Shortly after that release, I started focusing on a script that would generate random ASCII art with OpenPGP keys. There will be some additional news about that project I'm excited about, but will announce at a later date. As a result of that OpenPGP project, d-note development took the back seat for a bit. However, a recent pull request from Alan Dawson brought focus back to the code.

Changes And Increased Security
The changes that Alan Dawson introduced were switching away from Blowfish in ECB mode to AES-128 in CBC mode with HMAC-SHA1. This is something that I initially wanted to support, but didn't for two reasons:

  • Without thinking about PBKDF2, AES keys must be 16, 24 or 32 bytes in size. This prevented users from entering personal passwords to encrypt the note, rather than the server-side key.
  • Also, without thinking about PBKDF2, Blowfish was intentionally designed to make the key setup slow, so brute forcing the password out of the encrypted file would be more difficult.

However, Blowfish uses a 64-bit block size for its internal operations, while AES uses 128-bit. This might be of little consequence for the standard plaintext encrypted note, but for encrypting files, which I would like to support in the long term, it could mean the difference of repeated encrypted blocks in Blowfish, or none in AES.

Since the changes introduced by Alan, I've increased the security of the application to AES-256 in CTR with HMAC-SHA512. The application relies on the Python Cryptography Toolkit version 2.6. In version 2.7, new authenticated block cipher modes are introduced, such as GCM. With the ability to use GCM, the need to create an HMAC-SHA512 tag will no longer be needed. However, switching modes will break previously encrypted notes that have not yet been decrypted, so this will need to be handled with care. Also, when SHA3 is standardized, I would like to switch to that if it is introduced into PyCrypto, rather than use SHA512, even though there have been no serious security concerns over SHA2.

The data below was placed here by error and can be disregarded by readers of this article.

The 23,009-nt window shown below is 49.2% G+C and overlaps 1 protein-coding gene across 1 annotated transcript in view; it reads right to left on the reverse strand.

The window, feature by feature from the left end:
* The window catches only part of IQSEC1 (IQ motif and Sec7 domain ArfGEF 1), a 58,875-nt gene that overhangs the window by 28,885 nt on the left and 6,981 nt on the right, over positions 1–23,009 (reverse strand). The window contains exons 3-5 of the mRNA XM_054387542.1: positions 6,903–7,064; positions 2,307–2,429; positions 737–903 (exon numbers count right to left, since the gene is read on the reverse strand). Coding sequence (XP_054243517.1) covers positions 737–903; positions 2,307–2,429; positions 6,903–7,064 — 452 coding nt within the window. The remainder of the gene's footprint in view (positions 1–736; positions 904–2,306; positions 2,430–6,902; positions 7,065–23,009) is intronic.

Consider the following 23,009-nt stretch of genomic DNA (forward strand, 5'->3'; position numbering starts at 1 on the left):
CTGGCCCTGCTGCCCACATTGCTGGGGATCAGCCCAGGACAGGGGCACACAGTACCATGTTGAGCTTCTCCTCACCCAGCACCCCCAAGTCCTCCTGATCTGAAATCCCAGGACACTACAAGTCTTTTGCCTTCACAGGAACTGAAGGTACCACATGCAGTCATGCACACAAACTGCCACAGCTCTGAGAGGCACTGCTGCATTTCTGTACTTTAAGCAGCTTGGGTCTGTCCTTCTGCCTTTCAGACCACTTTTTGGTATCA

The Encryption Process Visualized Without A Custom Passphrase
I wanted to at least show what the encryption process looks like from top-to-bottom visually, so you wouldn't need to piece together the code and figure it out.

First, we start out with the application creating 3 static salts at random. Each salt is 16-bytes in size, and should be different from the other two, although this isn't a requirement. The salts will remain static as long as you wish. They are the only random data that is not deleted, but instead saved on the server. Changing the salts will mean any previously encrypted notes still on the server will no longer be able to be decrypted. As such, once generated, they should be left alone. However, if no encrypted notes remain on the server to be decrypted, the web server could be stopped, the salts changed, and the web server started back up. The only reason you would do this, is if you feel the salts have been compromised in some way.


When a browser renders the main index.html page, we need to create a unique and random URL to post to. As such, a one-way function is used to generate three random keys, from which we'll build everything from. First, we generate a random 16-byte nonce. This nonce is the key to starting the one-way function to build everything for encrypting and decrypting the note.